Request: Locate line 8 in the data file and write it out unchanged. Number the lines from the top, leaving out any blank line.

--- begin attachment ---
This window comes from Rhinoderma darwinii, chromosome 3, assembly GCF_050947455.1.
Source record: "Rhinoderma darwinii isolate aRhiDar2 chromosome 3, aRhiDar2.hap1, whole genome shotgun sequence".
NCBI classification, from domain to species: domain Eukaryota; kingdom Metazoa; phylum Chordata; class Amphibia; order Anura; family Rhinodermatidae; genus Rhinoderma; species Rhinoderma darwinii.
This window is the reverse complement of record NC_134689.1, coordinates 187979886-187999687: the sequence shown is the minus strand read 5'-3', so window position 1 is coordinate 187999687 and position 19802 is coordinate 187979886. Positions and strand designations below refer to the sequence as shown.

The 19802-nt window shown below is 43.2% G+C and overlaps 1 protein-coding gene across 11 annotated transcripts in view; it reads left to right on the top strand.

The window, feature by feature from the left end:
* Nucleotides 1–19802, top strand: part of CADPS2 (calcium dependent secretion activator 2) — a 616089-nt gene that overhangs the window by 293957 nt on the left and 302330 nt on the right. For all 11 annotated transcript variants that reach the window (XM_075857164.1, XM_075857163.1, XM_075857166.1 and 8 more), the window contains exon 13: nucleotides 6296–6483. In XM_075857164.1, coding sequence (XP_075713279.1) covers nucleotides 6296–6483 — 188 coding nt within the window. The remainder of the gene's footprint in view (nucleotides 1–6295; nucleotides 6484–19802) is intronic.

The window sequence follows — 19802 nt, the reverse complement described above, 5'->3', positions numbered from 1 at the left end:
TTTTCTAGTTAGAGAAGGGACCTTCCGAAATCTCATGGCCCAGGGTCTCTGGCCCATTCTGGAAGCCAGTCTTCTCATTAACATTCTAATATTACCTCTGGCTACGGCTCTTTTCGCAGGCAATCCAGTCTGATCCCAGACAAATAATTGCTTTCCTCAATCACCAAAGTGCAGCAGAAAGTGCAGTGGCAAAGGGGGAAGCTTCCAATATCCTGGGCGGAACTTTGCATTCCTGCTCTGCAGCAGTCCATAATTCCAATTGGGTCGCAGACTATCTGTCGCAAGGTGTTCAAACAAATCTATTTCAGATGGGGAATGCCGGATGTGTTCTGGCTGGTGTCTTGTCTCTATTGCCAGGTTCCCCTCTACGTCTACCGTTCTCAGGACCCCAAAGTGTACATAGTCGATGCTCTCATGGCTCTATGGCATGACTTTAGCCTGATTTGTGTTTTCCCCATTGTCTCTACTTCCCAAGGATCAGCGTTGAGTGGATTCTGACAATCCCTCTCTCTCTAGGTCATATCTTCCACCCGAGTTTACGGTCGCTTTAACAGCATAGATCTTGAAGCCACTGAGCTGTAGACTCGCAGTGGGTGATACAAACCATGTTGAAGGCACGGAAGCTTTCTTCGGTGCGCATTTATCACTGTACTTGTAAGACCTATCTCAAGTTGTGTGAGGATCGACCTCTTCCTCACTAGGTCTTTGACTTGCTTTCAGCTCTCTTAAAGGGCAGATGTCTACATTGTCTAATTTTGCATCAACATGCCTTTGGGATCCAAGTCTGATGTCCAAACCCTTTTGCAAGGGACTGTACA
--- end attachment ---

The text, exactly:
The window sequence follows — 19802 nt, the reverse complement described above, 5'->3', positions numbered from 1 at the left end: